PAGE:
CHEYENNE, Wyo. (AP) — A pilot accused of threatening to shoot a commercial airline captain if they diverted their flight to give a passenger medical attention is an Air Force Reserve lieutenant colonel who was relieved of command for refusing the COVID-19 vaccine.
Jonathan J. Dunn’s military service came to light in a Utah U.S. Attorney’s Office filing Thursday in which a judge was asked to delay his arraignment for 45 to 60 days to allow time for the U.S. military to bring Dunn back from overseas.
Dunn was indicted Oct. 18 and charged with interfering with a flight crew over the alleged in-flight incident in August 2022. The Transportation Department’s inspector general had said Dunn threatened to shoot the captain during the disagreement over whether to divert because of the passenger’s medical issue.
Dunn was afterward sent on orders to Ramstein Air Base in Germany, training to serve at the 603rd Air Operations Center. The Air Force has suspended his access to sensitive information and to the air operations center because of the airline incident, according to a spokesman for the Air Force in Europe.
Phone messages and an email seeking comment from Dunn’s lawyer were not immediately returned Thursday.
Though Dunn flew for Delta Air Lines, investigators have not said on which airline or route the confrontation happened. On Wednesday, Delta said Dunn no longer worked there, and federal officials say his authority to carry a gun on board was revoked.
He is the same Jonathan Dunn who unsuccessfully sued the Pentagon to prevent the Air Force from disciplining him for refusing to receive a mandatory COVID-19 vaccination, according to a person familiar with the matter who would only discuss non-public information on condition of anonymity.
Dunn objected to the vaccine on religious grounds. He also argued that he was already protected because he contracted the virus in 2021. The U.S. Supreme Court declined in a 6-3 decision to consider whether to block further punishment for him while his case proceeded.
Dunn had been relieved of command after contracting the coronavirus and refusing the vaccine in 2021, and faced being sent to the Individual Ready Reserve where he could not serve in any unit or be eligible for training opportunities, according to a Supreme Court filing.
Whether Dunn was punished further was unclear from court documents.
According to court records, Dunn was commissioned as an Air Force officer in 2003 and logged more than 1,400 hours flying combat missions over Afghanistan. He left active duty and joined the Air Force Reserve in 2014, serving as commander of a reserve squadron at March Air Reserve Base in California, according to the Air Force.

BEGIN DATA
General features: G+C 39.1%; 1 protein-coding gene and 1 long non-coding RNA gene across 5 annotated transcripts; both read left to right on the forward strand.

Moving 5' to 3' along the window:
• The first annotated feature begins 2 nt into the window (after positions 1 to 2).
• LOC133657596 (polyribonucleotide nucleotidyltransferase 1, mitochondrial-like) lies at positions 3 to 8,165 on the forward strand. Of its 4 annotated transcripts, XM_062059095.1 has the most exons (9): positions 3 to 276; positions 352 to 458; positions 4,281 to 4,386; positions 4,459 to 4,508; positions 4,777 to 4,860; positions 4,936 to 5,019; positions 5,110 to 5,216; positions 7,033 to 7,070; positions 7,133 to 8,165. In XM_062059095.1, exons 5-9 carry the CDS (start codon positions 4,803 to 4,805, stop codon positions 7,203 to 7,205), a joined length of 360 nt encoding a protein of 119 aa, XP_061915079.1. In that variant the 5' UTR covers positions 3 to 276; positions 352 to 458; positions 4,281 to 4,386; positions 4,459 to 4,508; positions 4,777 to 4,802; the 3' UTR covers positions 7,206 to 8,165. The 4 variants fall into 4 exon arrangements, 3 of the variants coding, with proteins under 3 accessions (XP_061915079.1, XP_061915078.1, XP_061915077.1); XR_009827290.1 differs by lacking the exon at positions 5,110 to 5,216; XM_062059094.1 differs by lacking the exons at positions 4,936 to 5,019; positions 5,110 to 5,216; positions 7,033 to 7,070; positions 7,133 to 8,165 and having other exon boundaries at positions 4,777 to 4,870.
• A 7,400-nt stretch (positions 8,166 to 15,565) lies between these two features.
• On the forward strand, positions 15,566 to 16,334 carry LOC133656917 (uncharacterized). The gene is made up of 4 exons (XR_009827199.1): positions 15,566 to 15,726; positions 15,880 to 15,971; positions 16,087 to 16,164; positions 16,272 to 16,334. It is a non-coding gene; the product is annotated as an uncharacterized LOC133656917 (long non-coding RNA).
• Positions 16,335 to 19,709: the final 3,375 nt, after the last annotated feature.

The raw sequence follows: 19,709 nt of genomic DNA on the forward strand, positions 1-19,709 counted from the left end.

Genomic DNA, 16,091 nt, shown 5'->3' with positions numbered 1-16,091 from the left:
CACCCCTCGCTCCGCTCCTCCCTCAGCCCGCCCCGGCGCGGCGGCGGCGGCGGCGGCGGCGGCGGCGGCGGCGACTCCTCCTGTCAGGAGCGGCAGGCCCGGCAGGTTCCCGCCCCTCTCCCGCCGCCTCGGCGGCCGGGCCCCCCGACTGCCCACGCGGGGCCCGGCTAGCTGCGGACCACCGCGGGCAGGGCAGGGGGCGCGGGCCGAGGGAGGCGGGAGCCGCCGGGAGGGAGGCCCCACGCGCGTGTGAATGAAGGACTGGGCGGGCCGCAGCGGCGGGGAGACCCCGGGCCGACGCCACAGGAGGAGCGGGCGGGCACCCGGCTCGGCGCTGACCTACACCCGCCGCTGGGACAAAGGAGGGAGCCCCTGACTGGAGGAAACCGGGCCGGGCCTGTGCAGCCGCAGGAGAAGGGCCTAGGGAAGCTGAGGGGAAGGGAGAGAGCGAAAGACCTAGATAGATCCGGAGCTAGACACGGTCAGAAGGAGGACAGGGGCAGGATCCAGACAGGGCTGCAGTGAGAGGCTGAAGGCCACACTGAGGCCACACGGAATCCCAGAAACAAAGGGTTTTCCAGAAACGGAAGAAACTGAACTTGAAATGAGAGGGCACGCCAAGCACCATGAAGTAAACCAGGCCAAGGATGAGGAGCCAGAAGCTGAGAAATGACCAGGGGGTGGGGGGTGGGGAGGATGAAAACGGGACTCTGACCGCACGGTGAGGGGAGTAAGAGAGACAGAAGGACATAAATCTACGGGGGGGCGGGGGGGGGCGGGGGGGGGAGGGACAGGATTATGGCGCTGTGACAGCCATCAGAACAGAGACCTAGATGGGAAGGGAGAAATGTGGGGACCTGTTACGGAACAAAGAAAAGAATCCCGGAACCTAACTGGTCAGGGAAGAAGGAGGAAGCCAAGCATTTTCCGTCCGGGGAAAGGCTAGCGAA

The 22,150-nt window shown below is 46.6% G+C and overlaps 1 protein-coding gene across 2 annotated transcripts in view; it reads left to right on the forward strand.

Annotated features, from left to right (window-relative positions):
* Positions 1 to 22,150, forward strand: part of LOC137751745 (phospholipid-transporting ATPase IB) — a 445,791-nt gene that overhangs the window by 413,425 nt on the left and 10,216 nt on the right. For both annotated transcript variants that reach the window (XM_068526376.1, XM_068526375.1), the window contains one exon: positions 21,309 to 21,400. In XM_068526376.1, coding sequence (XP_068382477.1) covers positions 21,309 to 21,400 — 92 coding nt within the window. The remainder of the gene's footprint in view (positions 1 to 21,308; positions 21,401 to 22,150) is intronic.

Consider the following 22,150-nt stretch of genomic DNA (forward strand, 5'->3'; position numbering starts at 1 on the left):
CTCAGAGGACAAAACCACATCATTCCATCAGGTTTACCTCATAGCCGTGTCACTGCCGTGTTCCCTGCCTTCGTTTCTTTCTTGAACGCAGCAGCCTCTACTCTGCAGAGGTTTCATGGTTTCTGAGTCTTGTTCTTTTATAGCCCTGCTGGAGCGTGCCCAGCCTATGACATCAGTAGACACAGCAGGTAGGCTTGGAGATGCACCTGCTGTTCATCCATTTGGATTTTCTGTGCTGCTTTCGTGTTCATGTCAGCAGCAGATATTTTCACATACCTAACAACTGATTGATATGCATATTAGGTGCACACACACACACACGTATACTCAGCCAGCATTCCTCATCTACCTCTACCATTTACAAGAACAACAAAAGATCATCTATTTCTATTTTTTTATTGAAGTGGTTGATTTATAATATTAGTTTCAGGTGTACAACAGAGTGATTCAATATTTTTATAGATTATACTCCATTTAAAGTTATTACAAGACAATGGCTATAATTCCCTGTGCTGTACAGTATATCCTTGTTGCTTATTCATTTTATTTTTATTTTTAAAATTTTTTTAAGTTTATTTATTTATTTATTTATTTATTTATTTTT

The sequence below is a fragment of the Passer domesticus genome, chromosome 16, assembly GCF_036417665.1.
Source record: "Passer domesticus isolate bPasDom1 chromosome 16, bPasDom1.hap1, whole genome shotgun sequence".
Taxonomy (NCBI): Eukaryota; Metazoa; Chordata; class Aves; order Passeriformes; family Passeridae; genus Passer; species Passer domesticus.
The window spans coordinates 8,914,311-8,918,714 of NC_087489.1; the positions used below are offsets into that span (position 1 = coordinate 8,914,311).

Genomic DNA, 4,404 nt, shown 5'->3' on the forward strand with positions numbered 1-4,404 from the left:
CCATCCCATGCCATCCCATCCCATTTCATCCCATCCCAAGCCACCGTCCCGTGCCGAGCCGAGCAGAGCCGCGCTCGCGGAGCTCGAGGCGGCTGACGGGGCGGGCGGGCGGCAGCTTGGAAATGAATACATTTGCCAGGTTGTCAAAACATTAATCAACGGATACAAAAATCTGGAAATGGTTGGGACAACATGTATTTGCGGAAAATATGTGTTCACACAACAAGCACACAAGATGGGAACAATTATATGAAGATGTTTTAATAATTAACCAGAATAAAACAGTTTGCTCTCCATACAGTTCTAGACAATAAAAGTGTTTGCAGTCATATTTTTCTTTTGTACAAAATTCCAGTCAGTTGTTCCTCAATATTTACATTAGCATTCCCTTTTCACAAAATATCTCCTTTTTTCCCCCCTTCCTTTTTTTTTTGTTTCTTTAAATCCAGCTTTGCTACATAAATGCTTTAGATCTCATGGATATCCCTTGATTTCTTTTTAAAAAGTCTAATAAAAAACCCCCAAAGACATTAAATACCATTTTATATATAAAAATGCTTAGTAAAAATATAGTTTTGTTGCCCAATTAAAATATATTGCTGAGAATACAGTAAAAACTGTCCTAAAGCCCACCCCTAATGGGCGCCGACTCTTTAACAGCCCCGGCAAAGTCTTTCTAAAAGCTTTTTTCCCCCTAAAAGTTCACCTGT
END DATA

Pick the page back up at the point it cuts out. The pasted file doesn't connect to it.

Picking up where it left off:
During active duty, Dunn flew a bomber and reconnaissance plane in combat over Afghanistan, as well as training aircraft, according to the Supreme Court filing.
After the Air Force rejected his request for a religious exemption from a required COVID-19 vaccination, Dunn was removed as a commander in February 2022. He immediately sued the Pentagon and Defense Secretary Lloyd Austin.
Dunn’s lawyers said he had received many other vaccines but raised a religious objection to the COVID-19 vaccine because government leaders elevated it from a health measure to a procedure with “symbolic and sacramental quality.” After losing in lower courts, Dunn’s appeal to the U.S. Supreme Court was dismissed in April 2022 in an unsigned order that gave no explanation for the decision. Three conservative justices – Clarence Thomas, Samuel Alito and Neil Gorsuch – opposed dismissal of the case.
A grand jury in Utah issued the indictment against Dunn on Oct. 18 over the alleged threat against a fellow pilot in August 2022, charging him with interference with a flight crew, according to federal court records.
Dunn was the first officer, or co-pilot, on the flight and authorized to carry a gun under a program run by the Transportation Security Administration, according to the inspector general office for the U.S. Department of Transportation.
Dunn had threatened the captain with being shot “multiple times” if they diverted, the inspector general’s office said in an email Tuesday.
Why the indictment came down more than a year after the incident was unclear. Utah U.S. Attorney’s Office spokeswoman Felicia Martinez did not immediately return phone or email messages Thursday.
Interference with a flight crew is a felony punishable by up to 20 years in prison. An arraignment was scheduled for Nov. 16.
The pilot’s indictment came a few days before an off-duty Alaska Airlines pilot riding in the cockpit jump seat tried to shut down the engines of a Horizon Air jet in mid-flight, according to authorities. He was subdued by the captain and co-pilot and arrested after the plane diverted to Portland, Oregon.
Joseph David Emerson of Pleasant Hill, California, told police he was suffering from depression and had taken psychedelic mushrooms 48 hours before the flight. He pleaded not guilty in state court in Oregon to charges of attempted murder.
Baldor reported from Washington, D.C., and Koenig from Dallas.